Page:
In our efforts to learn more about space, we may be harming our own planet.
A new paper published in Nature Astronomy on Monday estimated the greenhouse gas emissions from all space-and-land-based astronomical research. It found that current research infrastructure has a carbon footprint of around 20 million metric tons (approximately 22 million U.S. tons) of carbon dioxide.
“Just to give you some perspective — 20 million tonnes of CO2 — this is the annual carbon footprint of countries like Estonia, Croatia, or Bulgaria,” study co-author and astronomer at France’s IRAP astrophysics laboratory Jürgen Knödlseder told NPR.
The IRAP-based research team further calculated that astronomy infrastructure had an annual footprint of 1.2 million metric tons (approximately 1.3 million U.S. tons) of carbon dioxide, Wired reported.
The IRAP-based research team said they thought their study was the first-ever attempt to calculate the emissions of the research infrastructure for any scientific field, NPR reported. They began the research because they were trying to calculate the emissions for their institute, but realized they didn’t know how to account for their telescope-based observations, and so set out to calculate emissions for almost 50 space-based telescopes and 40 ground telescopes.
“No study had ever tried to calculate the carbon emissions due to the construction and operation of all the telescopes and space missions that astronomers use to make observations,” study co-author Annie Hughes told NPR.
What they found was that telescope infrastructure has a greater carbon footprint than all other research activities in the field, such as flying to conferences or using large computers, according to Sky & Telescope. NASA’s new James Webb Space Telescope, for example, will have a carbon footprint of 300,000 metric tons (approximately 330,693 U.S. tons) of carbon dioxide, the equivalent of burning 1,655 railcars worth of coal, Wired reported. The Very Large Telescope in Paranal, Chile will have a lifetime carbon footprint of 540,000 metric tons (approximately 595,248 tons) of carbon dioxide.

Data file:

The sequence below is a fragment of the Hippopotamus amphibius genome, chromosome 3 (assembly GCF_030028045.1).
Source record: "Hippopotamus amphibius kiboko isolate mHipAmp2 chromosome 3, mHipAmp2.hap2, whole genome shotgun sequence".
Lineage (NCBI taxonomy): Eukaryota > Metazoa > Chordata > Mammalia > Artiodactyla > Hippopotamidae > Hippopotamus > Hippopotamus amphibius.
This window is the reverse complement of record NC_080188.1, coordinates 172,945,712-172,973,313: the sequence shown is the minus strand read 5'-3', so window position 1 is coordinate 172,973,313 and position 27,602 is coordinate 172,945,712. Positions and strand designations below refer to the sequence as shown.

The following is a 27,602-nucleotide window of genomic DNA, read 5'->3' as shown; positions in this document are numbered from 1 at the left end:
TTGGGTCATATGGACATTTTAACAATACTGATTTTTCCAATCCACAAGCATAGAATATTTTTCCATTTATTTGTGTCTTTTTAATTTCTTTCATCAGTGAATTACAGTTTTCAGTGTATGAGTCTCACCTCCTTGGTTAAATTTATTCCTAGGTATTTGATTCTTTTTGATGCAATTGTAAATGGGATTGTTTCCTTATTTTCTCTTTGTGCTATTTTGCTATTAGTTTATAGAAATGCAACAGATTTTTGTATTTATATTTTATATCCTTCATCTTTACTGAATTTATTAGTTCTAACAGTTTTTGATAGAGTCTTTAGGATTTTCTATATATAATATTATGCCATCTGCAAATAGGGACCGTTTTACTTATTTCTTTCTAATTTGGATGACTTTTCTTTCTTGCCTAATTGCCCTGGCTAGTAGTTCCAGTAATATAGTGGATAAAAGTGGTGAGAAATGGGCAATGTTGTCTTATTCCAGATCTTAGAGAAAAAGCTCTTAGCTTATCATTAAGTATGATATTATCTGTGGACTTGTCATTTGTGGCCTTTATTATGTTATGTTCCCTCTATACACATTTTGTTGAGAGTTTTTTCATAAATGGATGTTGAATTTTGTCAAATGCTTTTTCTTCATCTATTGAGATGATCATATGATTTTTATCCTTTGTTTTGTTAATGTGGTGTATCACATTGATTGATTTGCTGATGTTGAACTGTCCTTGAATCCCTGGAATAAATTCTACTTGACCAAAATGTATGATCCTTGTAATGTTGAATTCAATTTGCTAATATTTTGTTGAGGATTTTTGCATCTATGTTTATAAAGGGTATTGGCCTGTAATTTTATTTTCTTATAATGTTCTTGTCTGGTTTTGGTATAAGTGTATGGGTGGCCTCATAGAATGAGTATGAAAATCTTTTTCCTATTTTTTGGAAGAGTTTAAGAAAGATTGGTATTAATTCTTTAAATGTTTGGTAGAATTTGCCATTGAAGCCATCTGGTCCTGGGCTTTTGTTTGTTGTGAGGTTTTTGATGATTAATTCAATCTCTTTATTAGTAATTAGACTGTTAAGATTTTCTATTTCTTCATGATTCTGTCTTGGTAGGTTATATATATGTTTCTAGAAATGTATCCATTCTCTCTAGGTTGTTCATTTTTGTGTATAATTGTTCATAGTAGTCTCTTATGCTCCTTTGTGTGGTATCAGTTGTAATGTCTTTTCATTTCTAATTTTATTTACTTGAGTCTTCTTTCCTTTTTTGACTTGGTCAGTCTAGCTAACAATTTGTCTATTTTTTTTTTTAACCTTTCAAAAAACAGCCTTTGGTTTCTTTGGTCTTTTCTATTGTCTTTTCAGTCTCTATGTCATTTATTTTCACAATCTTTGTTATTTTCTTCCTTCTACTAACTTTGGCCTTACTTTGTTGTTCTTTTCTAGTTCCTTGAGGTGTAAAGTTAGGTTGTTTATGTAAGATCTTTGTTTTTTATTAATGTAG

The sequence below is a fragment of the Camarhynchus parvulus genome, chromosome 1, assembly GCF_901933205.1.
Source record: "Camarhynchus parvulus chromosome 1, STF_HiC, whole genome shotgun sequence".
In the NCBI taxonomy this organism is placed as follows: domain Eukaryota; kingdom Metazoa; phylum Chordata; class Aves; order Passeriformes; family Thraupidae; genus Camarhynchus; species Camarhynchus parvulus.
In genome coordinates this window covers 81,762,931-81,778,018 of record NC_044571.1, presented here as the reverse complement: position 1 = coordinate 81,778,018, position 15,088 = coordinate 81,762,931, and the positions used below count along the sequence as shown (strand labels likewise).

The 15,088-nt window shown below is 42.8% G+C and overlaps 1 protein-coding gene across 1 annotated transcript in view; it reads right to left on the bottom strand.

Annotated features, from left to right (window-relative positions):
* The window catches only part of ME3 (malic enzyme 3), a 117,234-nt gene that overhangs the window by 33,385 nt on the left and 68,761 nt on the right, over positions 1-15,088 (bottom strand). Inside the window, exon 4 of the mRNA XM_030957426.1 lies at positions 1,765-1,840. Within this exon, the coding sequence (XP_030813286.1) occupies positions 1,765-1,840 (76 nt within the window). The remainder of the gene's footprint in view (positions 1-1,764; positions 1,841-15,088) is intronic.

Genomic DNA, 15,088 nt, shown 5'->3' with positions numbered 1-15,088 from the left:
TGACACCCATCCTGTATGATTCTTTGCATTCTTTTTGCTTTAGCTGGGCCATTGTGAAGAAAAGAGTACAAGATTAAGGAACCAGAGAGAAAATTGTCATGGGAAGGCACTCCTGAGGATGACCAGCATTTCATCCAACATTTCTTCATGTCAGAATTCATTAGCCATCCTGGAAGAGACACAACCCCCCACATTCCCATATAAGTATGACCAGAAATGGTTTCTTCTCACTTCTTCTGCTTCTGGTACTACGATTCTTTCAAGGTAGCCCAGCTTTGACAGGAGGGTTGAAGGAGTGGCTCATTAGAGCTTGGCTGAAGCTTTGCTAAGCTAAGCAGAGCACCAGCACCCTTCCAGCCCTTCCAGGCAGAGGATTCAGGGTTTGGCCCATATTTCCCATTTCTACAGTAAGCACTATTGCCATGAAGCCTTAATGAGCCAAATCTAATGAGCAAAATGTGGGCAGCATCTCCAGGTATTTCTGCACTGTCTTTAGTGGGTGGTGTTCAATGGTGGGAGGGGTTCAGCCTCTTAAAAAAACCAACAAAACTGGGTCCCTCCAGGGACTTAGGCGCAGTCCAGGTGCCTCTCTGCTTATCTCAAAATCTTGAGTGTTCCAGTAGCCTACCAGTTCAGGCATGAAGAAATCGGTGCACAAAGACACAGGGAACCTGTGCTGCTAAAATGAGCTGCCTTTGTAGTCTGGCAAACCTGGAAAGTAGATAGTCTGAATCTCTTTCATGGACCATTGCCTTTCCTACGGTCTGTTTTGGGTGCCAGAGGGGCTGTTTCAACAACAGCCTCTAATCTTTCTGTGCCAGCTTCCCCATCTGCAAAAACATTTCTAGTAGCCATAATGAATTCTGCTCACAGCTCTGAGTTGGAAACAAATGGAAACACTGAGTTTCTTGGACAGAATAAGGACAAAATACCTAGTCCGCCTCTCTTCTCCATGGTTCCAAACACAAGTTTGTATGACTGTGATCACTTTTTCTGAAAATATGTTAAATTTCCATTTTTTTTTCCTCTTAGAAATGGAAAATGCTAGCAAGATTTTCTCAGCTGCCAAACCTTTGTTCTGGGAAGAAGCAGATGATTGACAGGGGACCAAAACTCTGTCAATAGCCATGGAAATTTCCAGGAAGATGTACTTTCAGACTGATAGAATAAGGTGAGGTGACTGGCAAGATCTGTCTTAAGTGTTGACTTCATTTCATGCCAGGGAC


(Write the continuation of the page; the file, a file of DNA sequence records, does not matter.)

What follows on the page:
The paper authors hoped that their findings would influence the field to reduce its emissions in order to set a good example as the world tackles the climate crisis.
“If we as scientists do not react to the reports and warnings from our colleagues,” Hughes said, as NPR reported, “then it’s a bit like your dad telling you that you shouldn’t smoke, while he himself is smoking a cigarette. Why would you take his word seriously?”
The paper authors gave several suggestions for lowering emissions in the field. They said regulators or funding bodies could require environmental impact assessments for all observational facilities. Further, telescopes could switch to renewable energy sources. Finally, until this can happen, they argued the field should slow the building of new facilities.
However, others in the field argued that slowing down was putting responsibility in the wrong place.
“There’s nothing that says astronomy can’t or won’t switch to renewable energy sources along with the rest of the economy,” John Mather of the NASA Goddard Space Flight Center, who is the project scientist of the James Webb Space Telescope, said, as Sky & Telescope reported. “The carbon footprints being calculated are not constants of nature, they’re just estimates of a piece of a system governed by feedback loops.”